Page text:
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- Wilfrid Laurier University Press
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- 226 x 150 x 23 mm
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- 499 g
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Latin American Identities After 1980509
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Latin American Identities After 1980 takes an interdisciplinary approach to Latin American social and cultural identities. With broad regional coverage, and an emphasis on Canadian perspectives, it focuses on Latin American contact with other cultures and nations. Its sound scholarship combines evidence-based case studies with the Latin American tradition of the essay, particularly in areas where the discourse of the establishment does not match political, social, and cultural realities and where it is difficult to uncover the purposely covert. This study of the cultural and social Latin America begins with an interpretation of the new Pax Americana, designed in the 1980s by the North in agreement with the Southern elites. As the agreement ties the hands of national governments and establishes new regional and global strategies, a panaLatin American identity is emphasized over individual national identities. The multi-faceted impacts and effects of globalization in Bolivia, Ecuador, Mexico, Cuba, Brazil, Chile, Argentina, and the Caribbean are examined, with an emphasis on social change, the transnationalization and commodification of Latin American and Caribbean arts and the adaptation of cultural identities in a globalized context as understood by Latin American authors writing from transnational perspectives.
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``This is an edited book with a long and useful introduction (actually a fine synthesis of the whole book) that expands our understanding of emergent identities in Latin American by addressing the question 'What does it mean to be Latin American (person or artist) in an age of globalisation?' Changing local, national and culture area wide identities are considered, especially with reference to their relationships with global political and economic influences.... The essays are well written and the book makes a positive contribution to both Latin American studies and the study of Identity.'' -- Richard W. Stoffle, University of Arizona -- Bulletin of Latin American Research, Vol. 31, No. 2, 2012
Gordana Yovanovich is the author of Julio CortA zaras Character Mosaic (1991) and Play and the Picaresque (1999), and editor of The New World Order (2003). She has published articles in scholarly journals on the role of character and on play and improvisation. She is also the coordinator and founder of the only bilingual, interdisciplinary Latin American and Caribbean Studies masteras program in Canada. Amy Huras is a graduate of the University of Cambridge (St. Edmundas College) with an M.Phil. in Latin American Studies. Her M.Phil. dissertation aThe Ambiguity of the Language Policy of the Viceroyalty of Peru, 1569a1600,a has led to a larger doctoral research project on the process of Castilianization in colonial Peru. She is currently a Ph.D. candidate at the University of Toronto.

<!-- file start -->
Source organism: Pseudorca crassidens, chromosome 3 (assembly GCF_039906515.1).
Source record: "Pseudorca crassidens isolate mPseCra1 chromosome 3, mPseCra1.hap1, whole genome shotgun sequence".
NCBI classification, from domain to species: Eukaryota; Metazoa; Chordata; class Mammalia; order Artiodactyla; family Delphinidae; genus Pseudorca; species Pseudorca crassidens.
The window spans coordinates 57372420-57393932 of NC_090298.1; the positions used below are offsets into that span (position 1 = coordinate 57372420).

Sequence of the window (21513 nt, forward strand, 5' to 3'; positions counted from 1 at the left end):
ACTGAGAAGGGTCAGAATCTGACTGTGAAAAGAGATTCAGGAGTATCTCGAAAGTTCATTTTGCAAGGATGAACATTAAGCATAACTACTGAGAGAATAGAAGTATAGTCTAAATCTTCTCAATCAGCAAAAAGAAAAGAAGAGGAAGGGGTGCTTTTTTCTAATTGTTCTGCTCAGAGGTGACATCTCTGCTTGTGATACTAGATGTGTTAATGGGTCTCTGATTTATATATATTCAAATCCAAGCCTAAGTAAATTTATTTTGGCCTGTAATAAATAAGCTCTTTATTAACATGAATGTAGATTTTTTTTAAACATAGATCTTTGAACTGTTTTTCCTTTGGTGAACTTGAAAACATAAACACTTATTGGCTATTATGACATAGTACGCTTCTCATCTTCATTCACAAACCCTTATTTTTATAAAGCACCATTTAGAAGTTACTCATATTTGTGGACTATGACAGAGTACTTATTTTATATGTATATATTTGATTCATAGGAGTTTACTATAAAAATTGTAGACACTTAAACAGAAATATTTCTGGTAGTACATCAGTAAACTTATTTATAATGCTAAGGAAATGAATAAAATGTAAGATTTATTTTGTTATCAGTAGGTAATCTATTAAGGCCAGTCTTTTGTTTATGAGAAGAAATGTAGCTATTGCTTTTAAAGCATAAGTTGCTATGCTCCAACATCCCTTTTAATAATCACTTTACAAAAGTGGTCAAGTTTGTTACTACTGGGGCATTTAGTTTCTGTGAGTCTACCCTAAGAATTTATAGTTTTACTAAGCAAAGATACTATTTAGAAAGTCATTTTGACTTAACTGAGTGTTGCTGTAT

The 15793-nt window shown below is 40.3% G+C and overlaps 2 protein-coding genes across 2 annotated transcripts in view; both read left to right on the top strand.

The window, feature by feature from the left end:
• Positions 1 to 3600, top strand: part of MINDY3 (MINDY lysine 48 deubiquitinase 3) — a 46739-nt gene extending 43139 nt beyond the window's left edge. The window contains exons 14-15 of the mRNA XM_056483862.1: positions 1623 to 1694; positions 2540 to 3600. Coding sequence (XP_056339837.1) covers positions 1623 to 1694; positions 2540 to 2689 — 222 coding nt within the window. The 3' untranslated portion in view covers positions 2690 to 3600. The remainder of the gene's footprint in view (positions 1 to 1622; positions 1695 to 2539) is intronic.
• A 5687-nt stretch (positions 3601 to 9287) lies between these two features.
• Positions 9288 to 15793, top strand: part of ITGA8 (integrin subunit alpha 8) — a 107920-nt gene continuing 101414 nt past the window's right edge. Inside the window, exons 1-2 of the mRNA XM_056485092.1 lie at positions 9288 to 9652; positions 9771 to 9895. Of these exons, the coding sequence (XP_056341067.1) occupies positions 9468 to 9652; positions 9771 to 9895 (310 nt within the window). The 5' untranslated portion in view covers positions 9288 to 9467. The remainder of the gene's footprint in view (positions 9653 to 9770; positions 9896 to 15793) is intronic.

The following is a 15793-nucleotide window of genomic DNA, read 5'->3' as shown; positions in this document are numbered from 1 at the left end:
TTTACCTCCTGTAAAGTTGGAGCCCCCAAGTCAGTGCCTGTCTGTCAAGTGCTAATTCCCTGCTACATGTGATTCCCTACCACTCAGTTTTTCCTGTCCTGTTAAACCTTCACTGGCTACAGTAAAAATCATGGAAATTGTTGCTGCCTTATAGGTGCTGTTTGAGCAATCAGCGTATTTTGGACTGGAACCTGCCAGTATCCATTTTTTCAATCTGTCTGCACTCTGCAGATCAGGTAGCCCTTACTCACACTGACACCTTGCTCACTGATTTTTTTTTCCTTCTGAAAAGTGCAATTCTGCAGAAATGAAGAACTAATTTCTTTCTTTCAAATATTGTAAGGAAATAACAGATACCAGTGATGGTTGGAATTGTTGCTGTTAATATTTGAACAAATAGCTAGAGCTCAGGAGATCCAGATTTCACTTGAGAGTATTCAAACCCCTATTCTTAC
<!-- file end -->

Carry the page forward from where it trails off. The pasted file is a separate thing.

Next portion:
Table of Contents for Latin American Identities After 1980 , edited by Gordana Yovanovich and Amy Huras Introduction | Gordana Yovanovich Part One Latin America and the New Pax Americana | Jorge Nef and Alejandra Roncallo Cultural Resilience and Political Transformation in Bolivia | Susan Healey Globalization and IndA-genas : The Alto Balsas Nahuas | Frans J. Schryer Language Shift, Maintenance and Revitalization: Quichua in an Era of Globalization | Rosario GA(3)mez Afro-Brazilian Womenas Identities and Activism: National and Transnational Discourse | Jessica Franklin Legal Creolization, ``Permanent Exceptionalismaa and Caribbean Sojournersa Truths | Adrian Smith Part Two Cuban Culture at the Eye of the Globalizing Hurricane: The Case of Nueva Trova | Norman Cheadle From Pablo Neruda to Luciana Souza: Latin America as Poetic-Musical Space | Maria L. Figueredo The Transculturation of Capoeira : Brazilian, Canadian and Caribbean Interpretations of an Afro-Brazilian Martial Art | Janelle Joseph Kchoas La regata : Political or Poetic Installation? | Lee LaClerc Collective Memory of Cultural Trauma in Peru: Efforts to Move from Blame to Reconciliation | Jennifer Martino Part Three Individualism and Human Rights in Antonio SkA rmetaas Match Ball | Gordana Yovanovich Collective Memory and the Borderlands in Guillermo Verdecchiaas Fronteras Americanas | Pablo RamA-rez From Exile To the Pandilla : The Construction of The Hispanic-Canadian Masculine Subject in Cobro Revertido and CA'te-Des-NAgres | Stephen Henighan Contributors Index Contributorsa Bios Norman Cheadle is associate professor in the Department of Modern Languages and Literatures at Laurentian University. Cheadle is the author of The Ironic Apocalypse in the Novels of Leopoldo Marechal (2000), co-editor of Canadian Cultural Exchange: Translation and Transculturation (2007) published by Wilfrid Laurier UP, and author of refereed articles such as aTwentieth-Century homo bonaerense : The Buenos Aires aMan-in-the-Street,aa aaEl Alepha y AdA n Buenosayres . El flaco, el gordo y el populismo argentino,a aLos intelectuales y el caso Pinochet: canto de cisne de una figura centenaria?a and aRememorando la historia decimonA(3)nica desde La tierra del fuego de Sylvia Iparraguirre.a Maria L. Figueredo is associate professor in the Department of Languages, Literatures and Linguistics at York University. Figueredo is already considered a Canadian specialist in the relationships between literature and music in their specific socio-political contexts. Her doctoral dissertation (1999) initiated work in this area and led to the publication of her book, PoesA-a y canto popular: Su convergencia en el siglo XX.Uruguay, 1960a1985 . This trained musician and academic has also published articles such as: aRhythm Nation: Negotiating Notions of Place, Belonging and History in the Process of Setting Poetry to Song,a aLatin American Song as an Alternative Voice in the New World Order,a aEl eterno retorno entre la poesA-a y la mAsica popular,a and aEntre la poesA-a oral y la escrita: la canciA(3)n y la cultura literaria.a Jessica Franklin is a Ph.D. candidate in the Department of Political Science at McMaster University and is currently completing her dissertation entitled aBuilding From and Moving Beyond the State: The National and Transnational Dimensions of Afro-Brazilian Womenas Activism.a Her research has been supported by the Canada-Latin America and the Caribbean Research Exchange Grant (2007). Rosario GA(3)mez is associate professor of Spanish linguistics at the University of Guelph. GA(3)mez is a co-author of a book on CD-ROM entitled El mundo hispano (Toronto: Canadian Academy of the Arts, 2008), and her doctoral thesis has been adapted into a book that is forthcoming from Iberoamericana / Vervuert (Frankfurt and Madrid). She is the author of two articles dealing with pedagogy and the history of the Spanish language. She recently published a testing database to accompany the linguistics text